When you’re looking at the SearchFromGC traffic, you want to pay attention to the start and end timestamps. That will tell you how long it took to query the domain. If it takes several seconds per-domain, and you have a bunch, that will lead to timeout.


Step 3: Review network traces.

Now that you have a feel for which are the problematic domains, a network trace will help identify exactly what the problem is.

Run ipconfig /flushdns on the SharePoint web-front-end to ensure the DNS calls are captured in a network trace.

Get another set of verbose ULS logs, and at the same time take a Netmon or WireShark trace from the web-front-end.
Find the applicable entries in the ULS logs again and note the timestamps.
Filter the network trace to DNS (port 53) and LDAP (ports 389 and 3268).
The DNS entries will show you how SharePoint determined which domain controller (DC) to reach out to for a given domain.
The LDAP entries will show you if the connection succeeded, and if so, how long it took to get the results.


If you find that LDAP connections to the remote DCs are successful, but taking several seconds, you’ll want to look at your DNS and routing configuration to see if there’s a way to make sure SharePoint always contacts a DC that is geographically close and quick to respond.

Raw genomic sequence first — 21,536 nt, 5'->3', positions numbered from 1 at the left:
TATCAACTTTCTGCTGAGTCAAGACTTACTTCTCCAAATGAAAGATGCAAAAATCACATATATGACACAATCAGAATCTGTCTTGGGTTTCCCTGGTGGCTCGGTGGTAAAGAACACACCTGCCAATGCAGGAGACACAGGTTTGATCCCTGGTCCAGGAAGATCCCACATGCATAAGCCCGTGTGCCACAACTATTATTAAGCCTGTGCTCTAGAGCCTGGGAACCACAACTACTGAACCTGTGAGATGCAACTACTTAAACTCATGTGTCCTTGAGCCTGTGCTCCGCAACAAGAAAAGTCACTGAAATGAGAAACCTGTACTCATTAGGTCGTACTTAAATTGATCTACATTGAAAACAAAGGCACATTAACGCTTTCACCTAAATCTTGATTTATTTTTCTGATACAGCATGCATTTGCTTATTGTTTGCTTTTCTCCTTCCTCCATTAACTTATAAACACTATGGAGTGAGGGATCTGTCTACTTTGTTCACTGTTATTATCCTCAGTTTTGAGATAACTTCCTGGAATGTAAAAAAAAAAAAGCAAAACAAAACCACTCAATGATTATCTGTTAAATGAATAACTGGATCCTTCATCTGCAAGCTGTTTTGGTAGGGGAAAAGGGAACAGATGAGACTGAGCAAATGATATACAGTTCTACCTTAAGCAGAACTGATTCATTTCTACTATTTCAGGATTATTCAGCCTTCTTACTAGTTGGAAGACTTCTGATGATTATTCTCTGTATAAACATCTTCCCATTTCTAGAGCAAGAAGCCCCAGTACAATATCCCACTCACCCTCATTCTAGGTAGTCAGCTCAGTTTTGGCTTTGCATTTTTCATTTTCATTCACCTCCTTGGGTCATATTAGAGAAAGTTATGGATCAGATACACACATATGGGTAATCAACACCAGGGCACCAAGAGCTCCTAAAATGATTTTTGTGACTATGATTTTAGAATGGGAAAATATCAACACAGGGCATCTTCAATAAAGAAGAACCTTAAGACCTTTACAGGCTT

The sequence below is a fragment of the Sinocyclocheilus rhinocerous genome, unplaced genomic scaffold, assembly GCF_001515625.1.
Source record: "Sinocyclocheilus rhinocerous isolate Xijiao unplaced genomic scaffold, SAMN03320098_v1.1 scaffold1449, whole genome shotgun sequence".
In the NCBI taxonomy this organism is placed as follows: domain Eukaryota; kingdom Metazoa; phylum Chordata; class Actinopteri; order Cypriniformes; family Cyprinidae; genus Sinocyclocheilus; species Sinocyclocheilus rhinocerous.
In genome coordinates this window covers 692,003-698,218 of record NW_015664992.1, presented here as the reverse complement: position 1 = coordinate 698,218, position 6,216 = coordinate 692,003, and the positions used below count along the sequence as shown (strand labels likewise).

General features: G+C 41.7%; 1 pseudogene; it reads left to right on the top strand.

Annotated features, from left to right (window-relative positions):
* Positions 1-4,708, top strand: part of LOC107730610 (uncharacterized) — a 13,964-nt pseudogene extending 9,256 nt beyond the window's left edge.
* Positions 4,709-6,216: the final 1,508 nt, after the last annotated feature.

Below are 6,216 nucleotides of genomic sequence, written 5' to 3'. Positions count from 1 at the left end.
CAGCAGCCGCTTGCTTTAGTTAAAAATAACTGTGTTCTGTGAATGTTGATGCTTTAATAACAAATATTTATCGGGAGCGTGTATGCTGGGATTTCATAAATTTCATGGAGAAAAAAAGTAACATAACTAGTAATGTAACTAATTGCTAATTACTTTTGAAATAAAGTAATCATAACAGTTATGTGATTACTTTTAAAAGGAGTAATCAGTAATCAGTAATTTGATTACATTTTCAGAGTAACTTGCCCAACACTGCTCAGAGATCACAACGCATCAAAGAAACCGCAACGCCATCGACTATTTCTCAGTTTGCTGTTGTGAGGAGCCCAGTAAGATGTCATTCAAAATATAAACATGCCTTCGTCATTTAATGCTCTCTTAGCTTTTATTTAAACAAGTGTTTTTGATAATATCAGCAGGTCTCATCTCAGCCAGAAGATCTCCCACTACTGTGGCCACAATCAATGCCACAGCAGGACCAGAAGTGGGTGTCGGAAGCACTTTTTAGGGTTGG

If you find that the LDAP connections are not successful, it’s likely due to a firewall.  You’ll need to get your network people to assist.
Some have found that the People Picker Port Tester tool can be useful for troubleshooting this kind of problem.


Here’s an example of a firewall situation.  The SharePoint server is the source address.  As you can see, it’s reaching out to multiple domain controllers, trying to establish a TCP connection on port 389.  It never gets a response, so it retransmits the SYN packet, which also gets no response.  This is attempted multiple times before SharePoint gives up and throws the “The server is not operational” error.


For people Picker to function properly, we need all these ports open between the SharePoint servers and the domain controllers in the remote domain:
TCP/UDP 135, 137, 138, 139 (RPC)
TCP 3268 (LDAP Global Catalog)
TCP 3269 (LDAP Global Catalog SSL)
TCP/UDP 88 (Kerberos)
TCP/UDP 445 (Directory Services)